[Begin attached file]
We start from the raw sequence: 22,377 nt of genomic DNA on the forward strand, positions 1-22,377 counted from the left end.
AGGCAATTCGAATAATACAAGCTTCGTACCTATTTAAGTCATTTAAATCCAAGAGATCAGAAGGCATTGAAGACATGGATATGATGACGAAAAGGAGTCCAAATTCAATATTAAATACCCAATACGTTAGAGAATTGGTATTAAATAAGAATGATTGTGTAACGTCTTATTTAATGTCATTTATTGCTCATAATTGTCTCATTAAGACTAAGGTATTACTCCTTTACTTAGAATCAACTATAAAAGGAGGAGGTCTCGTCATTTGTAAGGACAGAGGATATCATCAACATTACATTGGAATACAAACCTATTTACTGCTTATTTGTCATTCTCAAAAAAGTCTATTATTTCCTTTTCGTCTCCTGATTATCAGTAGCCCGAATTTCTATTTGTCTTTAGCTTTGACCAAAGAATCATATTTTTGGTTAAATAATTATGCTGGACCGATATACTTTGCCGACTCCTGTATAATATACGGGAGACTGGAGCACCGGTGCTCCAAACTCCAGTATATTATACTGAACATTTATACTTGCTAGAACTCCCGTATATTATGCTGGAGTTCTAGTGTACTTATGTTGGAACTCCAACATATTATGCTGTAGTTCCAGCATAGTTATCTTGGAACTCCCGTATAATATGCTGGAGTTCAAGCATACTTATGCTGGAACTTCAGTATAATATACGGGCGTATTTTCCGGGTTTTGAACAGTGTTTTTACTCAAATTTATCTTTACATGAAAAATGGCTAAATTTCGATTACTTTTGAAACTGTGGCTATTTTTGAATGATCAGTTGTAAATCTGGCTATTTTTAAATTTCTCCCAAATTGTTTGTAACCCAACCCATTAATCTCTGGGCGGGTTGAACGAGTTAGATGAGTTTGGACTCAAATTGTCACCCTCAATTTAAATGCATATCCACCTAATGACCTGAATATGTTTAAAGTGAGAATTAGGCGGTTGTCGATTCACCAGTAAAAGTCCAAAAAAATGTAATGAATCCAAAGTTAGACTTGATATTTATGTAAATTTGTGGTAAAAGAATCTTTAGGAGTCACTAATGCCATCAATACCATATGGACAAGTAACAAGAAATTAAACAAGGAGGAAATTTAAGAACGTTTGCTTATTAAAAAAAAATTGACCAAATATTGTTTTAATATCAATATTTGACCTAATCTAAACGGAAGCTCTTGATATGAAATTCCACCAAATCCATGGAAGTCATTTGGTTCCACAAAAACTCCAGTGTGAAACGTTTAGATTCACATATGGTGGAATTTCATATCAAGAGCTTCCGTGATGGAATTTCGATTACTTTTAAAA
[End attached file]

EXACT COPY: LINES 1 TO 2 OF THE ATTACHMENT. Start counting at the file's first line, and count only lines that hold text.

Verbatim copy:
We start from the raw sequence: 22,377 nt of genomic DNA on the forward strand, positions 1-22,377 counted from the left end.
AGGCAATTCGAATAATACAAGCTTCGTACCTATTTAAGTCATTTAAATCCAAGAGATCAGAAGGCATTGAAGACATGGATATGATGACGAAAAGGAGTCCAAATTCAATATTAAATACCCAATACGTTAGAGAATTGGTATTAAATAAGAATGATTGTGTAACGTCTTATTTAATGTCATTTATTGCTCATAATTGTCTCATTAAGACTAAGGTATTACTCCTTTACTTAGAATCAACTATAAAAGGAGGAGGTCTCGTCATTTGTAAGGACAGAGGATATCATCAACATTACATTGGAATACAAACCTATTTACTGCTTATTTGTCATTCTCAAAAAAGTCTATTATTTCCTTTTCGTCTCCTGATTATCAGTAGCCCGAATTTCTATTTGTCTTTAGCTTTGACCAAAGAATCATATTTTTGGTTAAATAATTATGCTGGACCGATATACTTTGCCGACTCCTGTATAATATACGGGAGACTGGAGCACCGGTGCTCCAAACTCCAGTATATTATACTGAACATTTATACTTGCTAGAACTCCCGTATATTATGCTGGAGTTCTAGTGTACTTATGTTGGAACTCCAACATATTATGCTGTAGTTCCAGCATAGTTATCTTGGAACTCCCGTATAATATGCTGGAGTTCAAGCATACTTATGCTGGAACTTCAGTATAATATACGGGCGTATTTTCCGGGTTTTGAACAGTGTTTTTACTCAAATTTATCTTTACATGAAAAATGGCTAAATTTCGATTACTTTTGAAACTGTGGCTATTTTTGAATGATCAGTTGTAAATCTGGCTATTTTTAAATTTCTCCCAAATTGTTTGTAACCCAACCCATTAATCTCTGGGCGGGTTGAACGAGTTAGATGAGTTTGGACTCAAATTGTCACCCTCAATTTAAATGCATATCCACCTAATGACCTGAATATGTTTAAAGTGAGAATTAGGCGGTTGTCGATTCACCAGTAAAAGTCCAAAAAAATGTAATGAATCCAAAGTTAGACTTGATATTTATGTAAATTTGTGGTAAAAGAATCTTTAGGAGTCACTAATGCCATCAATACCATATGGACAAGTAACAAGAAATTAAACAAGGAGGAAATTTAAGAACGTTTGCTTATTAAAAAAAAATTGACCAAATATTGTTTTAATATCAATATTTGACCTAATCTAAACGGAAGCTCTTGATATGAAATTCCACCAAATCCATGGAAGTCATTTGGTTCCACAAAAACTCCAGTGTGAAACGTTTAGATTCACATATGGTGGAATTTCATATCAAGAGCTTCCGTGATGGAATTTCGATTACTTTTAAAA